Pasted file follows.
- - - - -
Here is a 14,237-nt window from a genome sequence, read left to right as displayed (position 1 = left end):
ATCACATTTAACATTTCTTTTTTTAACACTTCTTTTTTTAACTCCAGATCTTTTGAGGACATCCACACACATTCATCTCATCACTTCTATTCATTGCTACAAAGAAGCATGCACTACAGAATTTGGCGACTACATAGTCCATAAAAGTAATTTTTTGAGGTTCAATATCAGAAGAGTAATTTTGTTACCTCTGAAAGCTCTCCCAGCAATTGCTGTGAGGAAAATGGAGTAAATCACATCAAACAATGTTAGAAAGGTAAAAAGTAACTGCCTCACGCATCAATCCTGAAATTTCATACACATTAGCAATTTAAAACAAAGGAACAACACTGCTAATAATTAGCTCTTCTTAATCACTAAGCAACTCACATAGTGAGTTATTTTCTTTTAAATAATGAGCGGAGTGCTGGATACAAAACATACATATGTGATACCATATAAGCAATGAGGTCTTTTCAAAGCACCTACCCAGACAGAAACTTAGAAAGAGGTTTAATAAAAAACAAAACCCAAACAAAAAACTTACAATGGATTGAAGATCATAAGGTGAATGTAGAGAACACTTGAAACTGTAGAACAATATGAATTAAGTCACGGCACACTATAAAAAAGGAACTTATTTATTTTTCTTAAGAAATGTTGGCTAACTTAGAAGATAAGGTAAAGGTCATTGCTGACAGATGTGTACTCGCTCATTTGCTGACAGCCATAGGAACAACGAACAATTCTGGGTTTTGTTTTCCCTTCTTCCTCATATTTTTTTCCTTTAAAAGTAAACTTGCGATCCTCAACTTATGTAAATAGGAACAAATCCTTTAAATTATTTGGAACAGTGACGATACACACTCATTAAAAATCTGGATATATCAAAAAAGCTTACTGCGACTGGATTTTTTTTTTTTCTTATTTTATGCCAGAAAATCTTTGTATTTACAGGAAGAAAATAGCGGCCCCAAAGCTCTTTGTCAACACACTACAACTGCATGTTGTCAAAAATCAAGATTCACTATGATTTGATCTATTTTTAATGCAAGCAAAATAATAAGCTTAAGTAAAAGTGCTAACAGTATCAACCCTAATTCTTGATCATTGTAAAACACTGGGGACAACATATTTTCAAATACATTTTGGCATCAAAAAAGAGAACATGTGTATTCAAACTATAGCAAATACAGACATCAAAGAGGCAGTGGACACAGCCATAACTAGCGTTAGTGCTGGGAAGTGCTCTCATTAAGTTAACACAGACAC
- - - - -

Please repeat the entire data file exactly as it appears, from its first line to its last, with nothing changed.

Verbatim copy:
Here is a 14,237-nt window from a genome sequence, read left to right as displayed (position 1 = left end):
ATCACATTTAACATTTCTTTTTTTAACACTTCTTTTTTTAACTCCAGATCTTTTGAGGACATCCACACACATTCATCTCATCACTTCTATTCATTGCTACAAAGAAGCATGCACTACAGAATTTGGCGACTACATAGTCCATAAAAGTAATTTTTTGAGGTTCAATATCAGAAGAGTAATTTTGTTACCTCTGAAAGCTCTCCCAGCAATTGCTGTGAGGAAAATGGAGTAAATCACATCAAACAATGTTAGAAAGGTAAAAAGTAACTGCCTCACGCATCAATCCTGAAATTTCATACACATTAGCAATTTAAAACAAAGGAACAACACTGCTAATAATTAGCTCTTCTTAATCACTAAGCAACTCACATAGTGAGTTATTTTCTTTTAAATAATGAGCGGAGTGCTGGATACAAAACATACATATGTGATACCATATAAGCAATGAGGTCTTTTCAAAGCACCTACCCAGACAGAAACTTAGAAAGAGGTTTAATAAAAAACAAAACCCAAACAAAAAACTTACAATGGATTGAAGATCATAAGGTGAATGTAGAGAACACTTGAAACTGTAGAACAATATGAATTAAGTCACGGCACACTATAAAAAAGGAACTTATTTATTTTTCTTAAGAAATGTTGGCTAACTTAGAAGATAAGGTAAAGGTCATTGCTGACAGATGTGTACTCGCTCATTTGCTGACAGCCATAGGAACAACGAACAATTCTGGGTTTTGTTTTCCCTTCTTCCTCATATTTTTTTCCTTTAAAAGTAAACTTGCGATCCTCAACTTATGTAAATAGGAACAAATCCTTTAAATTATTTGGAACAGTGACGATACACACTCATTAAAAATCTGGATATATCAAAAAAGCTTACTGCGACTGGATTTTTTTTTTTTCTTATTTTATGCCAGAAAATCTTTGTATTTACAGGAAGAAAATAGCGGCCCCAAAGCTCTTTGTCAACACACTACAACTGCATGTTGTCAAAAATCAAGATTCACTATGATTTGATCTATTTTTAATGCAAGCAAAATAATAAGCTTAAGTAAAAGTGCTAACAGTATCAACCCTAATTCTTGATCATTGTAAAACACTGGGGACAACATATTTTCAAATACATTTTGGCATCAAAAAAGAGAACATGTGTATTCAAACTATAGCAAATACAGACATCAAAGAGGCAGTGGACACAGCCATAACTAGCGTTAGTGCTGGGAAGTGCTCTCATTAAGTTAACACAGACAC